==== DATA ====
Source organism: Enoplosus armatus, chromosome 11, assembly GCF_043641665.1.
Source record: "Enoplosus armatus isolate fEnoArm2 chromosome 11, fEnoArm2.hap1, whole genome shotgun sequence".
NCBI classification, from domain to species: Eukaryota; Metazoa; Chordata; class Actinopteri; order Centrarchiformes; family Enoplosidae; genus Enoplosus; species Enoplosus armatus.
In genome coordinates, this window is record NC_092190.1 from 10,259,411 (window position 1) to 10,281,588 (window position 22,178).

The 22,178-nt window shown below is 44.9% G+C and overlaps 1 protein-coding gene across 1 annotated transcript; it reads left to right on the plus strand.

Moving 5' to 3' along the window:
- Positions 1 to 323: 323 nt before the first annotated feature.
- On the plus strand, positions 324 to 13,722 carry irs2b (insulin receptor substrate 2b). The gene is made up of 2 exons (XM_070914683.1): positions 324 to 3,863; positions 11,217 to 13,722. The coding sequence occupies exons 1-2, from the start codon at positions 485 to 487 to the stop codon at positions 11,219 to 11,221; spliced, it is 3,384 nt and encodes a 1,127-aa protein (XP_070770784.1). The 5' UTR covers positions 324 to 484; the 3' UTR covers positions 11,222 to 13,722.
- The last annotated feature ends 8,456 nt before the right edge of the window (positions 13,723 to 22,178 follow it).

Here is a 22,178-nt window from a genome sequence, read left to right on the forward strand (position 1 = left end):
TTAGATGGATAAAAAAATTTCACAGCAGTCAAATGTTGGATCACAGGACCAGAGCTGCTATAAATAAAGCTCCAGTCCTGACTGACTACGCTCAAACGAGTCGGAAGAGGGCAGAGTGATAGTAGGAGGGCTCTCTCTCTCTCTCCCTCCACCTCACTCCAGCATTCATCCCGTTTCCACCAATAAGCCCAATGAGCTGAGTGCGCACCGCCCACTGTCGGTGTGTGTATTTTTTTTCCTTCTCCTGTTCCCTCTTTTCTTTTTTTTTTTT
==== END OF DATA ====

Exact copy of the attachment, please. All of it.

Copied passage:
Source organism: Enoplosus armatus, chromosome 11, assembly GCF_043641665.1.
Source record: "Enoplosus armatus isolate fEnoArm2 chromosome 11, fEnoArm2.hap1, whole genome shotgun sequence".
NCBI classification, from domain to species: Eukaryota; Metazoa; Chordata; class Actinopteri; order Centrarchiformes; family Enoplosidae; genus Enoplosus; species Enoplosus armatus.
In genome coordinates, this window is record NC_092190.1 from 10,259,411 (window position 1) to 10,281,588 (window position 22,178).

The 22,178-nt window shown below is 44.9% G+C and overlaps 1 protein-coding gene across 1 annotated transcript; it reads left to right on the plus strand.

Moving 5' to 3' along the window:
- Positions 1 to 323: 323 nt before the first annotated feature.
- On the plus strand, positions 324 to 13,722 carry irs2b (insulin receptor substrate 2b). The gene is made up of 2 exons (XM_070914683.1): positions 324 to 3,863; positions 11,217 to 13,722. The coding sequence occupies exons 1-2, from the start codon at positions 485 to 487 to the stop codon at positions 11,219 to 11,221; spliced, it is 3,384 nt and encodes a 1,127-aa protein (XP_070770784.1). The 5' UTR covers positions 324 to 484; the 3' UTR covers positions 11,222 to 13,722.
- The last annotated feature ends 8,456 nt before the right edge of the window (positions 13,723 to 22,178 follow it).

Here is a 22,178-nt window from a genome sequence, read left to right on the forward strand (position 1 = left end):
TTAGATGGATAAAAAAATTTCACAGCAGTCAAATGTTGGATCACAGGACCAGAGCTGCTATAAATAAAGCTCCAGTCCTGACTGACTACGCTCAAACGAGTCGGAAGAGGGCAGAGTGATAGTAGGAGGGCTCTCTCTCTCTCTCCCTCCACCTCACTCCAGCATTCATCCCGTTTCCACCAATAAGCCCAATGAGCTGAGTGCGCACCGCCCACTGTCGGTGTGTGTATTTTTTTTCCTTCTCCTGTTCCCTCTTTTCTTTTTTTTTTTT